date_range Débute le 2 mars 2015
event_note Se termine le 13 avril 2015
list 6 séquences
assignment Niveau : Introductif
chat_bubble_outline Langue : Anglais
card_giftcard 10.8 points
- /5
Avis de la communauté
0 avis

Les infos clés

credit_card Formation gratuite
verified_user Certification gratuite
timer 18 heures de cours

En résumé

This course explores how teachers can capitalize on what students bring to the classroom - their ideas, perceptions, and misunderstandings - to advance the learning of all students in the class, a practice we call “leveraging student thinking”.

more_horiz Lire plus
more_horiz Lire moins
dns

Le programme

This course justifies and unpacks a teaching practice we call leveraging student thinking.  This practice (actually a constellation of practices) supports important educational goals including, but not limited to, achievement as outlined in the Common Core State Standards. The elements of leveraging are: 

  • eliciting student thinking 
  • attending to significant features of that thinking 
  • interpreting students' ideas within a developmental framework
  • bridging from students' current understandings to more sophisticated understandings
Over the course of four lessons we will explore each element listed above. We will be drawing upon both our own* and others' research,as well as the insights of practicing teachers. 

* We are grateful to the National Science Foundation for their support of the research on which this course is based and the preparation of the materials found here:  "Linking Teacher Preparation to Student Learning in Mathematics and Science", National Science Foundation, Award ID 0554486. 

Lesson 1: Eliciting Student Thinking at the Core (available on August 19)

Goal: Design a better task -- i.e., one that will more effectively get students’ thinking on the table. 

Essential Questions: 

    •    What does it mean to leverage student thinking? 
    •    Why is leveraging student thinking educative? 
    •    How can you design tasks to more effectively elicit student thinking and make students' understandings more visible?  

Assignments: 

  • Design a task to effectively elicit student thinking.  
  • Complete survey.
Lesson 2: Anticipating and Interpreting Student Thinking (available on August 26)

Goal: Locate your students' thinking (elicited in assignment #2) within a developmental framework.  

Essential Questions: 
  • What’s the developmental trajectory that links students' current understandings of particular concepts to more sophisticated understandings? 
  • What does it mean to locate student thinking within a trajectory of development?
Assignments:  
  • Sort the student work you collected from least to most sophisticated. On what basis are you making this judgement?

  • Conduct a clinical interview with one or more of your students about a concept in your subject area and hypothesize how those students' understanding might build over time "in the direction of what the expert already knows."* 
*See Dewey, J. (1916). Democracy and Education. New York:  Basic Books, p. 191. See Barb's lecture in Lesson 2 to put this phrase in context)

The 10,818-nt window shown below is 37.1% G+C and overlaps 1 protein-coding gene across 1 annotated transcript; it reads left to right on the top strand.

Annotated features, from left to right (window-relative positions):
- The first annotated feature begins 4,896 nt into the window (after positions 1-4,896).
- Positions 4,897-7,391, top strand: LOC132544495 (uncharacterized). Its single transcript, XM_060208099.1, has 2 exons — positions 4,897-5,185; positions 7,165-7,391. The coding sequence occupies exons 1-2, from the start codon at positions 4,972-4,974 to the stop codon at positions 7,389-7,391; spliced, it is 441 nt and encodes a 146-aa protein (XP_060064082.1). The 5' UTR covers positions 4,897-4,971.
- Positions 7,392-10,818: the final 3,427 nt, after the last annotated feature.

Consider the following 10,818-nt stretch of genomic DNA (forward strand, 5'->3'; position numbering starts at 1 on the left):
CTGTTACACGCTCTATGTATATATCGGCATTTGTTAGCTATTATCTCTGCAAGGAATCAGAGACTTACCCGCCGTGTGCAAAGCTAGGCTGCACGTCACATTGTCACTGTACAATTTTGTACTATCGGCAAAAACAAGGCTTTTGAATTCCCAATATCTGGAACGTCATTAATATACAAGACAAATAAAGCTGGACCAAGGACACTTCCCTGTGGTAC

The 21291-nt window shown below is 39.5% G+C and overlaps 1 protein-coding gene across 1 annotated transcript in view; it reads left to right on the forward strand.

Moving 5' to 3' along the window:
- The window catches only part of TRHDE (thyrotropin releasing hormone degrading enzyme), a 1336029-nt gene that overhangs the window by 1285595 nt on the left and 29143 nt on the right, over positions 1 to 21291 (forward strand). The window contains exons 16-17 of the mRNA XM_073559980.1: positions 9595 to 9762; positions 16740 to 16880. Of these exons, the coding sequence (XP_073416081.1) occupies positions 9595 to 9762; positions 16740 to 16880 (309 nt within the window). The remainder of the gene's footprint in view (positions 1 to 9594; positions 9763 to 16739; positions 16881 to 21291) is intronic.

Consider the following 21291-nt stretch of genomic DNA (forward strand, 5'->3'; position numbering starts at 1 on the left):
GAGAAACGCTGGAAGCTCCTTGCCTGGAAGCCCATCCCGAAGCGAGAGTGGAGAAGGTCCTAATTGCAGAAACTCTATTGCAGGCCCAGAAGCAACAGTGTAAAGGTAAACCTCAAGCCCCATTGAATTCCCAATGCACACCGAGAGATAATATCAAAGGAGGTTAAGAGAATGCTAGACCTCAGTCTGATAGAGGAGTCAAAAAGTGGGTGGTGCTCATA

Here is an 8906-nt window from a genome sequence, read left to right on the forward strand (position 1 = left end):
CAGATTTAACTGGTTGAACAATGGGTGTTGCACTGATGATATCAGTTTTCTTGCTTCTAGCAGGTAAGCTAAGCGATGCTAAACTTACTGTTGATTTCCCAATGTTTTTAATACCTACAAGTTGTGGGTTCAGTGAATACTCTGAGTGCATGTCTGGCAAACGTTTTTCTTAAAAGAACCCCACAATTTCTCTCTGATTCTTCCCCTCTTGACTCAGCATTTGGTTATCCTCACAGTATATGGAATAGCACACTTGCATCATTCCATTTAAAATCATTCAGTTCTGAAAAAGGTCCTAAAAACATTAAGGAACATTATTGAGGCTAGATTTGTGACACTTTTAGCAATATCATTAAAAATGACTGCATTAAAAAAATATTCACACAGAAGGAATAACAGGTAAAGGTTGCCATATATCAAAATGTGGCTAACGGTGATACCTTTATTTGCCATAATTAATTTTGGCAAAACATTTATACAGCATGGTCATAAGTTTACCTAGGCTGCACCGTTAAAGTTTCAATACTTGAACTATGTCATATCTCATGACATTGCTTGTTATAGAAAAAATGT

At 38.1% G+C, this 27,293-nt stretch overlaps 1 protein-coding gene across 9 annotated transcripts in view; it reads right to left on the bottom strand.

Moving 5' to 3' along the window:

Lesson 3: Taking Up Learners’ Ideas as Pedagogical Resources (available on September 2)

Goal: Use talk and representational tools to “take up” student thinking in ways that advance the understandings of all students.  

Essential Questions: 
  • How do teachers use student thinking to build important ideas and understandings?
Assignments:  
  • Analyze a video excerpt for the moves made by the teacher and students to build students' understandings.
  • Videotape/audiotape a lesson in your classroom, and, with a peer, analyze the moves you and your students make to build understanding.
Lesson 4: Putting Will and Skill Together to Leverage Student Thinking (available on September 9)

Goal: Identify personal & professional challenges of leveraging practice (based on attempting, and reflecting critically on that attempt to leverage), and sketch a plan for your development of this practice. 

Essential Questions:
  • How and why is the diversity of student ideas and understandings a resource for leveraging? In other words, how can diversity of ideas propel learning? 
  • What are the challenges or “pressure points” that impede the practice of leveraging in general?
  • What can you do to develop this practice in your teaching context?
Assignments: 
  • Teach, videotape/audiotape, and reflect on a lesson in which you focus on building from and through students’ ideas. 
  • Develop an action plan with your partner to develop your skills in leveraging student thinking
  • Submit action plan as a peer assessment and assess the work of three of your peers. 
record_voice_over

Les intervenants

  • Barbara Stengel - Teaching and Learning
  • Marcy Singer-Gabella - Department of Teaching and Learning, Peabody College of Education and Human Development
store

Le concepteur

Vanderbilt University, located in Nashville, Tenn., is a private research university and medical center offering a full-range of undergraduate, graduate and professional degrees.
assistant

La plateforme

Coursera est une entreprise numérique proposant des formation en ligne ouverte à tous fondée par les professeurs d'informatique Andrew Ng et Daphne Koller de l'université Stanford, située à Mountain View, Californie.

Ce qui la différencie le plus des autres plateformes MOOC, c'est qu'elle travaille qu'avec les meilleures universités et organisations mondiales et diffuse leurs contenus sur le web.

Quelle note donnez-vous à cette ressource ?
Contenu
0/5
Plateforme
0/5
Animation
0/5